A path-based URL is formed by identifying the path taken through the portal to get to a particular object. This uses object names in the URL and thus, if the name of an object within the path is changed, the URL will no longer be valid. Path-based URLs can be formed for these types of objects:
This section parses the format used for path-based URLs and provides examples of how they are formed when targeting portal objects. It includes the following subsections:
Note:In URLs, page names, object names, "/portal/page/" and GUIDs are case sensitive. All other parts of the URL are not case sensitive.
host is the machine on which Oracle Portal is installed.
port is the port number used to access Oracle Portal.
portal is a static element of an Oracle Portal URL.
dad is the Database Access Descriptor (DAD) that is used for your Oracle Portal installation. The DAD contains information on how to connect to the database.
language is the language in which you will display the object. Language is an optional path element. For examples of the
lang parameter in action, see Section C.3.3, "The Language Parameter in Path-Based and Durable URLs".
Should users request a language for which there is no translation, an error message displays:
The language specified in the URL is not currently supported by this Portal. (WWC-57383)
…/ver-2/… …/ver-STAGE/… …/ver-DRAFT/… …/ver-REJECTED/…
Note:If the URL specifies a version of an item that does not exist, the current version of the item is displayed, except as noted in the following paragraph.
When the STAGE, DRAFT, or REJECTED version is specified in a path-based URL, the item is rendered according to the following rules:
STAGE—First the pending version of the item is rendered; then, if there is no pending version, the current version of the item is rendered.
DRAFT—First the draft version of the item is rendered; then, if there is no draft version (or it is not available), the pending version of the item is rendered; finally, if there is no pending version, the current version of the item is rendered.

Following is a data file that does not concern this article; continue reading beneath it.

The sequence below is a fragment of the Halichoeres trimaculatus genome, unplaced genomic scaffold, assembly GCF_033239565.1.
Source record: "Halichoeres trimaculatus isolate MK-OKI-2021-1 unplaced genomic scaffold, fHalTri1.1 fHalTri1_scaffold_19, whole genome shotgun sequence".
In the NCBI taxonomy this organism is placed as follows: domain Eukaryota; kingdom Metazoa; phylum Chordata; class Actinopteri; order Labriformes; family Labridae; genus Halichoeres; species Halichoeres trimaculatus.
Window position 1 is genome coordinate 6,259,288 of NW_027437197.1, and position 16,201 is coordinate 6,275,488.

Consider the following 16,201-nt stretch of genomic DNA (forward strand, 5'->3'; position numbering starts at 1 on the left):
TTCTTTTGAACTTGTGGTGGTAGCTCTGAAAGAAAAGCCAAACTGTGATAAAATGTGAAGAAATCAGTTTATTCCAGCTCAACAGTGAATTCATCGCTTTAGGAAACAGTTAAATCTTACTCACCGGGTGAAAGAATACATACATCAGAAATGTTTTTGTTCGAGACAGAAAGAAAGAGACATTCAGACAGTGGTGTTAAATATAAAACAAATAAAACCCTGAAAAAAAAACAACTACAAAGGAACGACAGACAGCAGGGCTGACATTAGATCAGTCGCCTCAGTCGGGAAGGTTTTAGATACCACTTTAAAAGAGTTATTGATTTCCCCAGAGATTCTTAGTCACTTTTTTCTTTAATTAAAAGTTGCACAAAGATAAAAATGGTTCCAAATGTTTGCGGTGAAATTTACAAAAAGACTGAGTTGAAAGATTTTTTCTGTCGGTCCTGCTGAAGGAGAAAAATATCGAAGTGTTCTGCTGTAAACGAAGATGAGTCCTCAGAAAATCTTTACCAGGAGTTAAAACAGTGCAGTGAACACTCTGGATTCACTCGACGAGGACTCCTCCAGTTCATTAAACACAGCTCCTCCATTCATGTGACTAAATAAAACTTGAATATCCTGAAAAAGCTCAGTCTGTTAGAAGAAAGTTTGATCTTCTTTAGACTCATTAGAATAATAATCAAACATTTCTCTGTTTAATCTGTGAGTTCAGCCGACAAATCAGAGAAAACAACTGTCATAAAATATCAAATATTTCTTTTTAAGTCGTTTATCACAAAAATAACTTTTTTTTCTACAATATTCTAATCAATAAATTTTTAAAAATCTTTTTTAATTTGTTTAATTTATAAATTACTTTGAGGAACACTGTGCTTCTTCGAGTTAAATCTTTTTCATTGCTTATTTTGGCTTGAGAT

REJECTED—First the rejected version of the item is rendered; then, if there is no rejected version, the current version of the item is rendered.
For a discussion of which users can view items in what state, see Section 17.9.3, "Item URL Security".
page_path is the path taken to get to the object.
item_name is the name of the item.
Path-based URLs for pages take the following format:
For example, To access the root page of the page group MyPageGroup:
To access a top-level page (sample_page) of the page group MyPageGroup:
To access a sub-page (page1a) of sample_page:
To access a category page:
To access a perspective page:
To access a navigation page:
To access a Portal Template:
The format of path-based URLs for tabs is very similar to that used for pages. The difference is that the active tab list is added to the end of the host page URL. The active tab list indicates the hierarchy of tabs. Tabs are divided from their sub-tabs by colons; tab sets are divided from additional tab sets by commas:
http://<host>:<port>/portal/page/<dad>[/lang-<language>]/ <page_path>/<tab1_name>:<tab1's_sub-tab_name>,<tab2_name>: <tab2's_sub-tab_name>
Note:When the URL targets a tab, the path uses colons to separate a tab from its sub-tab; when the URL traverses a tab to get to an item on a sub-tab, the path uses a slash (/) in lieu of a comma. See "Path-Based URLs for Items" for an example.
For example to access tab1 on page1:
To access a nested tab (tab1a) on tab1:
To render page1a with the tabs Sales:Divisions and Manufacturing:Schedules foremost, that is, as the active tabs (note that these tabs do not exist on the same tab set, that is they do not have a parent/child relationship to each other), use the URL:
To access an item, use the following format:
If the item is placed on a tab:
Note:When the URL targets tabs, the path uses a colon (:) to separate a tab from its sub-tab; when the URL traverses a tab to get to an item on a sub-tab, the path uses a slash (/) in lieu of a comma. See "Path-Based URLs for Tabs" for examples.
If a name was not explicitly specified when the item was created, it is defaulted to be the same as the item's file name (for file-based items) or display name.
For example to access the current English version of myDocument.htm on page1a:
To access the third English version of myDocument.htm:
To access a draft or pending version of myDocument.htm: